3.4 The ‘flanker’ effect
A potential problem for the feature integration theory is the fact that the time taken to understand the meaning of a printed word can be influenced by other, nearby words. Of itself, this is not surprising, because it is well known that one word can prime (i.e. speed decisions to) another related word; the example nurse – doctor was given in Section 1.4. However, Shaffer and LaBerge (1979) found priming effects, even when they presented words in a way which might have been expected to eliminate priming. For their experiment a word was presented on a screen, and as quickly as possible a participant had to decide to what category it belonged; for example an animal or a vegetable. The participant was required to press one button for animal names, and another for vegetables. This sounds straightforward, but the target word was not presented in isolation; above and below it another word was also printed, making a column of three words. The target, about which a decision was to be made, was always in the centre. The words repeated above and below the target were termed the ‘flankers’. Before the three words were displayed, markers in the field of view showed exactly where the target would appear. Figure 7 shows examples of possible displays.
You will probably not be surprised to learn that people make category judgements more quickly for examples such as that shown in Figure 7a than for the Figure 7b type of stimulus. Presumably, while the target information is being processed, details about the flankers are also being analysed, in parallel. When they turn out to be from the category associated with pressing the other button they slow the response. This slowing is very much like the impact of the conflicting colour names in the Stroop effect (see Box 2). However, recall that Treisman's theory suggests that focused, serial attention is required to join features together. A printed word has many features, and it would be thought that they require joining before the word can be recognised; it should not be possible to process the three words simultaneously. A participant focusing on the target could not (according to the theory) also be processing the flankers.
Box 2 Research study: The Stroop effect
Stroop (1935) reported a number of situations in which the processing of one source of information was interfered with by the presence of another. The best known example uses a list of colour names printed in non-matching coloured inks.
A variant is the ‘Emotional Stroop task’, which can be used in therapeutic diagnoses. For example, severe depression produces cognitive impairment and, in the elderly, it is difficult to distinguish this from the effects of the onset of dementia. Dudley et al. (2002) used colours to print a list of words, some of which were associated with negative emotions (e.g. the word sadness). Depressed people have an attentional bias towards such depression-related material. Patients were required to name the ink colours for each word, as quickly as possible. Both depressed patients and those in the early stages of Alzheimer's disease were slower than a control group, but only the patients with depression were extra slow in responding to negative words. The technique permits an appropriate diagnosis.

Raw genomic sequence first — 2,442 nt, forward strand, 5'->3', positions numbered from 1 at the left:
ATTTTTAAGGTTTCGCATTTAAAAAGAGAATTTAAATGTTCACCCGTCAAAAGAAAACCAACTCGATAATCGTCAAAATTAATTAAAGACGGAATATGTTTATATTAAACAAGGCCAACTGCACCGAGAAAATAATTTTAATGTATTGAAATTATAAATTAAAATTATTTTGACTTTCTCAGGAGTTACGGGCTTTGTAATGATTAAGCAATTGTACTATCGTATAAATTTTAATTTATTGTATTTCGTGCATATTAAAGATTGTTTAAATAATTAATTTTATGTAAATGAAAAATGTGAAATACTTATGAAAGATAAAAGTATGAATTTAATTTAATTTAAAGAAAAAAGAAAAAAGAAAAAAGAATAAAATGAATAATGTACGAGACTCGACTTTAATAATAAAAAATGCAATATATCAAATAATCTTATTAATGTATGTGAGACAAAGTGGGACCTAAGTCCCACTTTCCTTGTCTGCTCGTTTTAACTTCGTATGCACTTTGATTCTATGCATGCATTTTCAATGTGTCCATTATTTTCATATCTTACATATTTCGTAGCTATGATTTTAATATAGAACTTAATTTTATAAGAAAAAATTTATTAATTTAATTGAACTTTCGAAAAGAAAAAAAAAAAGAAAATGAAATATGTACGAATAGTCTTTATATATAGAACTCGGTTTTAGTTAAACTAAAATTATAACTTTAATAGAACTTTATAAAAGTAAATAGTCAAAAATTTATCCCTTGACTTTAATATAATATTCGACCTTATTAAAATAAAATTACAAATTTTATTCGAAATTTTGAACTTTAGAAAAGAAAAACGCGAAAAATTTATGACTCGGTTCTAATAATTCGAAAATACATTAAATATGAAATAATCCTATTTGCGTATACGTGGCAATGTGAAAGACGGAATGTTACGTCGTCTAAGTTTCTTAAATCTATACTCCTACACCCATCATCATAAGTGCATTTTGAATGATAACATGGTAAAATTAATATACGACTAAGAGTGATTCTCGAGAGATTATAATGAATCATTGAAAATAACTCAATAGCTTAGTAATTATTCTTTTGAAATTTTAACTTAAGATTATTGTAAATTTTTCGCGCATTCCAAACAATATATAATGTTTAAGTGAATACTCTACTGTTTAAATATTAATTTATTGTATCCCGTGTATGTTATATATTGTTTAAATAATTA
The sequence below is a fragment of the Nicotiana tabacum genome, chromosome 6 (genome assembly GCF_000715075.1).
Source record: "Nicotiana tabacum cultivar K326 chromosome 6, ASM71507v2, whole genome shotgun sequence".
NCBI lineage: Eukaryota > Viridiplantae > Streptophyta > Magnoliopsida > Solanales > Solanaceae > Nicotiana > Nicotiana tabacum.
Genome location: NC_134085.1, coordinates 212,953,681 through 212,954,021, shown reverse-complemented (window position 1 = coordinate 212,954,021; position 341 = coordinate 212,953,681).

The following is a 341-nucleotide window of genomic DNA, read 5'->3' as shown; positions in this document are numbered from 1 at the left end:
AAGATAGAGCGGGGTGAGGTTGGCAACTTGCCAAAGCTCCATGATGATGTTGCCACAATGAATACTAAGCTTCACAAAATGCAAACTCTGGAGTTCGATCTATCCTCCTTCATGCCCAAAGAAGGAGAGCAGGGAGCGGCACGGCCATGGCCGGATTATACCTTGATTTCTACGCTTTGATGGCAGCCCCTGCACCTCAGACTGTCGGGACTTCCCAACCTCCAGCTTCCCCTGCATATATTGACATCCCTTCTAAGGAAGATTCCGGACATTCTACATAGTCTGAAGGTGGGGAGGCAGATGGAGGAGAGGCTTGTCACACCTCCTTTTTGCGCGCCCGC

Click to view Plate 4: The Stroop effect.
Broadbent addressed this problem (Broadbent and Gathercole, 1990), and produced an explanation to ‘save’ the feature integration theory. He suggested that the central target word primed the flankers so effectively that they could be detected with the minimum of attention. Taking the items in Figure 7 as an example, if this explanation were true it would have to be argued that ‘dog’ primes ‘cat’, which, being another animal leads to faster decision times. ‘Dog’ cannot prime ‘pea’, as they are unrelated, so there is nothing to make the decision any quicker. In other words, it is not that ‘pea’ makes responses to ‘dog’ harder; rather, ‘cat’ makes them easier. Broadbent and Gathercole tested this explanation with an ingenious modification to the usual way of presenting targets and flankers. Instead of displaying all three words simultaneously, the target appeared first, to be joined by the flankers 40 ms later. The sequence is represented in Figure 9.
The reasoning behind this change was as follows. If Broadbent and Gathercole were correct that the flankers were analysed only because of priming from the target word, then giving the target a ‘head start’ should enable it to prime even more effectively; the flanker effect would be even stronger. On the other hand, if interference from the flankers were merely an example of processing not being as ‘serial’ as Treisman supposed, then making flankers arrive late, when target processing had already started, should reduce their impact. The results showed a strong flanker effect (i.e. faster responses with same-category flankers), suggesting that the priming idea was correct. However, there is another interpretation of the Broadbent and Gathercole results. It has been well established that an item suddenly appearing in the visual field will capture attention (e.g. Gellatly et al., 1999). By making the flankers appear later, Broadbent and Gathercole may have ensured that they would attract attention away from the target. This could explain why the flankers showed a particularly strong effect with this style of presentation. Although the Broadbent and Gathercole idea of staggering the display times of the stimuli was ingenious, a convincing demonstration of parallel processing requires all the different stimuli to be presented at the same time.